My apologies for long months of silence – they haven’t been quiet and I thank you if you’re still there reading me.
Life has been both busy and fun as we followed The 10 Year Old into Year 6 in September, with all the associated senior school exam preparation and interview pressures that brought with it. I hope Mr Em’s Life and I are managing to bear most of the stress for him, enabling him to work hard, play hard and just do his best to shine at the right times! The 10 Year Old also started to study Latin at his Prep School this year; so to support him with that, as the Classics graduate in the family, I’ve had to revise noun declensions and verb conjugations for the first time since Uni (about 30 years rusty!).
The 10 Year Old will metamorphose into The 11 Year Old before Christmas, so I make no apology for prioritising! On that note, I wanted to share my recent Goodreads review of Ryder Carroll’s book, The Bullet Journal Method. This is something that has been immensely beneficial to me over the last three years I have been using my own to track my past, make sense of my present and design my future. I now have a colourful collection of notebooks in my cupboard, that document my life personally, practically, comprehensively, yet briefly and always with purpose – to make the most of life after 40!
Here it is…
My review of this book would be incomplete without reference to my own personal experience of Ryder Carroll’s Bullet Journal Method.
In the summer of 2016, my son started Junior school. I struggled to equate others’ perception of me as an “organised” person, with my own battles against an inappropriately low sense of value I felt since switching roles and starting a part-time career five years or so earlier. My father had recently suffered a stroke in his early seventies, and being unable to recall at the end of each busy day exactly what the hell I had spent that time on, felt like more than a nagging concern – was mild dementia setting in already? My daily juggle to complete ever-growing to do lists (yes, lists, plural!), I felt like I was treading water at best, if not drowning. I struggled to see beyond the day to day and own my productivity. The result of this was that I started to carve out an hour or two each week to focus more time on my development while I was at work and I stumbled on an online post referencing this amazing new productivity hack – Bullet Journalling.
Following their suggested links to various Bullet Journalists, at first I watched the videos, read the How to… blog posts and followed the beautiful Insta-pages, feeling awed, inspired and discouraged in roughly equal measure by the sheer overwhelming creativity and perfection these tended to demonstrate.
Like many Bullet Journalists, I’m a recovering perfectionist but pretty soon I found Ryder’s own website, which set out in the most efficient terms, the bare bones of his blindingly simple, yet clearly effective method. I was inspired and started to keep my own journal as simple and functional as possible and trusted the formula to work for me, instead of blindly filling it with the attractive but time consuming artwork, or complex colour charts and trackers others used in theirs.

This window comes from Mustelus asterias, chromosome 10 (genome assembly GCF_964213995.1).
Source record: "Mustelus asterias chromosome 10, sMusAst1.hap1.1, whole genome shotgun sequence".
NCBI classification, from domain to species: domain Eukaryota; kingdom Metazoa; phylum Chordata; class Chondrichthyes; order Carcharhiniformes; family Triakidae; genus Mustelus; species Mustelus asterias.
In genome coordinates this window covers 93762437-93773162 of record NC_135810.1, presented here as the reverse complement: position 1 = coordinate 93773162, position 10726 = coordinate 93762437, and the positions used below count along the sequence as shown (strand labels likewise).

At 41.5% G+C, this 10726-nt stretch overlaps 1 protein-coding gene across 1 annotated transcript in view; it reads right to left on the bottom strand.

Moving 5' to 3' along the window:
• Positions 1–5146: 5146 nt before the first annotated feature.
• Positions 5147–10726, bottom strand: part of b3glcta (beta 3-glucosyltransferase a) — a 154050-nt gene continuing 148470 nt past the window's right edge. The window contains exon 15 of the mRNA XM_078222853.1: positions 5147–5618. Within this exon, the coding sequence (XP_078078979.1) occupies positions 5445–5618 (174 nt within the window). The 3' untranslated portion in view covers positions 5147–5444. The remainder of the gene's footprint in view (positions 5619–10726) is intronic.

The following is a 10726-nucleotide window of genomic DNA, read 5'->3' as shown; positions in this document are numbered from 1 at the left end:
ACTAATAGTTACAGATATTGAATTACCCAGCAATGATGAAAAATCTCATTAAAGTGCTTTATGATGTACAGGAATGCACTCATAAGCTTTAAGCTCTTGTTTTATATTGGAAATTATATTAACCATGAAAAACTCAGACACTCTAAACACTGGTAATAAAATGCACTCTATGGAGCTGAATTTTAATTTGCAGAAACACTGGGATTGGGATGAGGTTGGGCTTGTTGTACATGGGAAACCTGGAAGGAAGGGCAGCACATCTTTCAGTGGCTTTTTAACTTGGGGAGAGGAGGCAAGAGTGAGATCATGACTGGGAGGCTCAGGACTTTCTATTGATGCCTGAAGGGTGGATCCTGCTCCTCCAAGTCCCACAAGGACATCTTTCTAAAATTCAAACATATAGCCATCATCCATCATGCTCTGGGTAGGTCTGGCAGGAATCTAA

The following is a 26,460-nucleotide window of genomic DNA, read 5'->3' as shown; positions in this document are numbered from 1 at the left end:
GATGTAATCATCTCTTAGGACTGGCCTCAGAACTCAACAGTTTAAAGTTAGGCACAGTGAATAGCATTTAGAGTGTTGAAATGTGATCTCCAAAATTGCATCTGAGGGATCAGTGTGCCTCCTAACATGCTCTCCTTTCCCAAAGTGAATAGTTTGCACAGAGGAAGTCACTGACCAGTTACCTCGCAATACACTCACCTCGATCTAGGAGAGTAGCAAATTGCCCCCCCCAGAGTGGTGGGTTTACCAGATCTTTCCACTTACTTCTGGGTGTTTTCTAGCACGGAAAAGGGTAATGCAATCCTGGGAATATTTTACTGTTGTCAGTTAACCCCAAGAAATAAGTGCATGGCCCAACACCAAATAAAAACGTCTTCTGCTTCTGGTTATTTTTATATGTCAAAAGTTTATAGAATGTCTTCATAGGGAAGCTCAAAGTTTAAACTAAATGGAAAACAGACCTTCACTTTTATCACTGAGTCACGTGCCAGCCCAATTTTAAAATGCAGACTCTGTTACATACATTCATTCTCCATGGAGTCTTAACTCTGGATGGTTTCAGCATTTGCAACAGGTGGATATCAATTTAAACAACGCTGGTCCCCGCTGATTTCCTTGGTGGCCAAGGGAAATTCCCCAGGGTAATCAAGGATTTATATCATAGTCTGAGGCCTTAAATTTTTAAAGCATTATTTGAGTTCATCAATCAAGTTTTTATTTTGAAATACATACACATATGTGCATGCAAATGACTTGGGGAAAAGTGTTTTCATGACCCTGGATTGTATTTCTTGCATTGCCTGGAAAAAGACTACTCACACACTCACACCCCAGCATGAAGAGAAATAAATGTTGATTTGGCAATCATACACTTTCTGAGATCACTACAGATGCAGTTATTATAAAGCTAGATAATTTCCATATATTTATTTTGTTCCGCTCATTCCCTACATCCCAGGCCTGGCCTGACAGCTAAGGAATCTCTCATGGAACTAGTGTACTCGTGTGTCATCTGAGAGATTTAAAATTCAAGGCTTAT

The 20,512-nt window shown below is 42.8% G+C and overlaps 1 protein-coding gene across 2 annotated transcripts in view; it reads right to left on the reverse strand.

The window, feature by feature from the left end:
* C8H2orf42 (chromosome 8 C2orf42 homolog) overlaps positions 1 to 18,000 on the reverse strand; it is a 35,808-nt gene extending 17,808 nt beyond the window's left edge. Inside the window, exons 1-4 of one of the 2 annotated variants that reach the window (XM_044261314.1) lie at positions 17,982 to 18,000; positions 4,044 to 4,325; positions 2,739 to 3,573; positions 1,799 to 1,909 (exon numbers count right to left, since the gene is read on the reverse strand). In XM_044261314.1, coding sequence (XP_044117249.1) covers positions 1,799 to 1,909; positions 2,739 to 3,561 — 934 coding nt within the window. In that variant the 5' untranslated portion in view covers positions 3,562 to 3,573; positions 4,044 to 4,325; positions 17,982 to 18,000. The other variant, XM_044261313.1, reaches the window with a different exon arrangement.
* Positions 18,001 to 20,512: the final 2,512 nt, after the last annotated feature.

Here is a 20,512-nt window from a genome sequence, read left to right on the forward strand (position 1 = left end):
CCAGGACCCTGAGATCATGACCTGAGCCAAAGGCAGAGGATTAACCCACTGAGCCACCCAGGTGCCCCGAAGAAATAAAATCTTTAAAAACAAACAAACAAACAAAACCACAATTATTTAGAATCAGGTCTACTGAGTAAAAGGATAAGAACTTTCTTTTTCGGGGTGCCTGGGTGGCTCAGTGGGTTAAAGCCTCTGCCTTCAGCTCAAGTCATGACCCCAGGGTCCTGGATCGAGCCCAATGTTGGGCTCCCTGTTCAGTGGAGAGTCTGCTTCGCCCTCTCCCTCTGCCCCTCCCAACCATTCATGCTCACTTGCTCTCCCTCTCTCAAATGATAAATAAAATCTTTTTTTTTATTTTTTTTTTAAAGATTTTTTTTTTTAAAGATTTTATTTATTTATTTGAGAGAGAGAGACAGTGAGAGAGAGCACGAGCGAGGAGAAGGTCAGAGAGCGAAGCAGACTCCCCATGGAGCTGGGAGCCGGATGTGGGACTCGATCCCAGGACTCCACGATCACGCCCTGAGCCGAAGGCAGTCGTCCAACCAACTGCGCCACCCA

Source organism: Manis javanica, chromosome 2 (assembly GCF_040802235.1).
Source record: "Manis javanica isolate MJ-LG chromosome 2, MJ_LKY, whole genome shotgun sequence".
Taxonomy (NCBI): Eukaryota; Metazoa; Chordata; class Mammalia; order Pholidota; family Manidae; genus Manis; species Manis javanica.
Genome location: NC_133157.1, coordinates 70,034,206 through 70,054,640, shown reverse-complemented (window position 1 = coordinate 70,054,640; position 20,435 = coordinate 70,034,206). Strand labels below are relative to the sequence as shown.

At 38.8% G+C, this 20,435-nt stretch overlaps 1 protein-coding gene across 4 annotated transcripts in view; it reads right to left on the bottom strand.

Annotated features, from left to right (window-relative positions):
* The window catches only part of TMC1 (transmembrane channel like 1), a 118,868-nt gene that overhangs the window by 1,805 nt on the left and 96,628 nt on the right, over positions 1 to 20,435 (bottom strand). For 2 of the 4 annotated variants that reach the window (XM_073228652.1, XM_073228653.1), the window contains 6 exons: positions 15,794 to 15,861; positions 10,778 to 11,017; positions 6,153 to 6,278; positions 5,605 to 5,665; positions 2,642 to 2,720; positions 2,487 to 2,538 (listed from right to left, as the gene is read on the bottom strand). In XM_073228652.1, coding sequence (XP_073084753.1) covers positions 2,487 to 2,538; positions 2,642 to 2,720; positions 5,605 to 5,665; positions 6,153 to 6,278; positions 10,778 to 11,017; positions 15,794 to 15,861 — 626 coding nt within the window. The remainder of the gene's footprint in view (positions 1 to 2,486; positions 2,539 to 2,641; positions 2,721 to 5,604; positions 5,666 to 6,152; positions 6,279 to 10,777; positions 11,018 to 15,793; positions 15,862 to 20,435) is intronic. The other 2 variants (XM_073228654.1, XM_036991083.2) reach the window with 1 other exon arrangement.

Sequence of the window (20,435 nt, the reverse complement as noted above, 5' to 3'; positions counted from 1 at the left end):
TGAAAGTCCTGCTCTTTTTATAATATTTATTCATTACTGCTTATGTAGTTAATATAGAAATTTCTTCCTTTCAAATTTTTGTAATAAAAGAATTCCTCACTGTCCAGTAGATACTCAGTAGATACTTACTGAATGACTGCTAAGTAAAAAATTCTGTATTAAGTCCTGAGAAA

As a result, I quickly found I was gaining time I didn’t know I had, I felt I was achieving more effortlessly and most valuable of all, through the critical process of daily reflection and planning, I became aware of what I had actually achieved, what was wasting my time and energy and not only did my goals clarify themselves, their importance (or lack of!) also became apparent on a regular basis. So as soon as I saw Ryder was going to write a book about it all, I knew it was a must-read for me.
Much like the Method, the Book did not disappoint either.
Ryder stays true to his no-fuss approach. As you may expect, the book is simply laid out in a clean, focused and functional way, yet it retains its author’s genuinely thoughtful and articulate style. It is full of personal anecdotes and examples, articulating the problems Ryder had to overcome as he developed the process with due credit and reference to his strongest productivity influences, including Stephen Covey (7 Habits) and Dave Allen (Getting Things Done). It is an interesting and enjoyable read. There’s quite a lot to take in for the beginner, so I’d suggest reviewing Ryder’s Bullet Journal website first to get the overview and then reading the book carefully one chapter at a time – you’ll probably want to make notes as you go, too – either from beginning to end, or by whichever chapter speaks to you first (Ryder’s own suggestion).
You won’t find much artwork in the book, Ryder sticks to the simple layout he chooses and connects them in a simple stick-man, black and white, flow-chart style. He does, however, reference his own favourite members of the wider, more creative Bullet Journal community to humbly share the credit with them for the wider adoption of his method while also demonstrating the adaptability of the Method to individual style and preference, requirement and function.
You will find plenty of meat on the bones as to the purpose and meaning driving Ryder’s approach; read this to understand more about why his method is so valuable and how such a mindful approach is what all people of our time are crying out for; as we try to sift whatever besieges us from one day to the next, wherever we are in life’s journey, and learn what is meaningful and important to us right now if we are ever to achieve that illusive sense of purpose and run, walk or wheel our way past those goalposts.
This book does what it says on the tin – it tells Ryder’s personal story (tracks his past), sets out his method clearly (orders his present) and offers plenty of inspiration and enquiry as to how we might benefit from it (designs the future) ourselves.
Every home should have one.